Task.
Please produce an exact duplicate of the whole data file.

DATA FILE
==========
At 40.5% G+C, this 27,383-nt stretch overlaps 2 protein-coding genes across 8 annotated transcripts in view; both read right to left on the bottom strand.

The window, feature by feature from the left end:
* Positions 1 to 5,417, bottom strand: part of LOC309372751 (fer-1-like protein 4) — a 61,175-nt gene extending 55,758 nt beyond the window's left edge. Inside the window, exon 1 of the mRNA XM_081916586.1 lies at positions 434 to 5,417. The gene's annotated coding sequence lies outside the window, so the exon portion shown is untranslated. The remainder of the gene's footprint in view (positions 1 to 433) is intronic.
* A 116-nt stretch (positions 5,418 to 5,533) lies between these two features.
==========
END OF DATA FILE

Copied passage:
At 40.5% G+C, this 27,383-nt stretch overlaps 2 protein-coding genes across 8 annotated transcripts in view; both read right to left on the bottom strand.

The window, feature by feature from the left end:
* Positions 1 to 5,417, bottom strand: part of LOC309372751 (fer-1-like protein 4) — a 61,175-nt gene extending 55,758 nt beyond the window's left edge. Inside the window, exon 1 of the mRNA XM_081916586.1 lies at positions 434 to 5,417. The gene's annotated coding sequence lies outside the window, so the exon portion shown is untranslated. The remainder of the gene's footprint in view (positions 1 to 433) is intronic.
* A 116-nt stretch (positions 5,418 to 5,533) lies between these two features.